Michael Károlyi in New York?

August 9, 1928

Count Michael Karolyi,

Hotel Princess,

Mexico City, Mexico.

Dear Count Károlyi:

Following my wire to you the other day, I consulted Morris Ernst and have talked with several of our friends here in New York. – among them Madame Schwimmer and Mr. Biro, to all of whom, by the way, I am sending copy of this letter.

Mr. Ernst and I, together with the Civil Liberties Union Committee are agreed upon the following points:

  1. That by far the most effective procedure is for you to ask only for leave to land during the time the boat is in New York harbor. You can raise the whole issue on that point. If you are allowed to land, you can have a reception here in New York at which the folly of State Department’s previous stand will be made clear. If you are not allowed to land, we can make a public protest, which will reach the politicians, the State Department and the wide public, convincing everybody that a department of the government which is afraid to let you land for forty-eight hours makes a fool of itself. Whatever the authorities do, you come nearer winning your point. If you are allowed to land, is our intention to take you to Washington in that brief period, for the purpose of applying for a regular visa to be used at a later date. The fact that you would be there yourself to be questioned would give the authorities a chance to save their faces, if they want to, and for public opinion to act swiftly and to the point. We do not think it wise for you to ask for an extension of your leave to stay longer at that time, because we all will be charged with getting a forty-eight hour permit only as a subterfuge. To ask for an extension of your shore leave would probably result in your being refused, whereas if you ask for a visa for a longer date, there is a chance that it might be granted.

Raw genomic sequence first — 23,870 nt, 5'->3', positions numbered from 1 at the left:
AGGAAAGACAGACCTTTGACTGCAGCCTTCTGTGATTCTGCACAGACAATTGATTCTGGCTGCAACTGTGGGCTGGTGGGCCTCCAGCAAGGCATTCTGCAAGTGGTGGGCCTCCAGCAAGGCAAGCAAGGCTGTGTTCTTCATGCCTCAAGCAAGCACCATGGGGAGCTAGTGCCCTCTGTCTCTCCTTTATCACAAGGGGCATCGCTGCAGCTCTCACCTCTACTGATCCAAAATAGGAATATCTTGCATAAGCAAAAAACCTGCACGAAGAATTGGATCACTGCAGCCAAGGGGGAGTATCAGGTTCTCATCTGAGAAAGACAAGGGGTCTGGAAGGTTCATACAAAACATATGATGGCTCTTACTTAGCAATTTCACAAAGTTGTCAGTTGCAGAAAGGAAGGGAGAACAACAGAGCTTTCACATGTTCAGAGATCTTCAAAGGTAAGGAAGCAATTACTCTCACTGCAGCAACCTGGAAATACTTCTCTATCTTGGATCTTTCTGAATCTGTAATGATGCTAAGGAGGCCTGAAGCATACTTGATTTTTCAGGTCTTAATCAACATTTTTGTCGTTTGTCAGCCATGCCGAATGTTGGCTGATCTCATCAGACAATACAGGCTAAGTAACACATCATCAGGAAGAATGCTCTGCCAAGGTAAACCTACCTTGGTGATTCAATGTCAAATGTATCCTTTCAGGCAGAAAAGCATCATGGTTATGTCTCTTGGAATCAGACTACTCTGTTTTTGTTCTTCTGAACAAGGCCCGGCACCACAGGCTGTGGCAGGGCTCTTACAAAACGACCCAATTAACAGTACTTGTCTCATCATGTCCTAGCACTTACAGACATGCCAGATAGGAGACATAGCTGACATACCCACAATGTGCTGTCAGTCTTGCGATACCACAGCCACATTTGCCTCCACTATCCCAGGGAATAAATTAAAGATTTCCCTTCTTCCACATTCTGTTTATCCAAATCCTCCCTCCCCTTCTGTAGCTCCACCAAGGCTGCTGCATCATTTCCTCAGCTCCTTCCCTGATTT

2. The Civil Liberties Union will confine its function to making representations to the authorities concerning your permit to land and organizing protests, if they refuse. We will not organize a welcoming committee, – at least not publicly. Our executive Committee has agreed to assist the Hungarian Committee letting as many Americans of established reputations as possible to serve with it. But it will not be under our auspices.
  3. We will not make any public statements about the issue until you are on the boat on your way to New York. The news value of the story will be greater of we do that. But we will make our preliminary inquiries now at Washington to see what the attitude is of both the Labor and State Departments. While it is true that immigration authorities are the ones to decide the issue, they will abide by the advices of the State Department and it will be necessary for us to deal with both of them.

If you are in disagreement with any point in this plan, don’t hesitate to say so. Wire us collect if you think it necessary.

With warm regards and with lively anticipation of meeting you on shore on your arrival, I am

Sincerely yours,

Roger Baldwin

William Lloyd

Copy to Morris Ernst

John Biro

Rosika Schwimmer

New York Public Library Manuscripts and Archives Division. Rosika Schwimmer Papers, Box 182.

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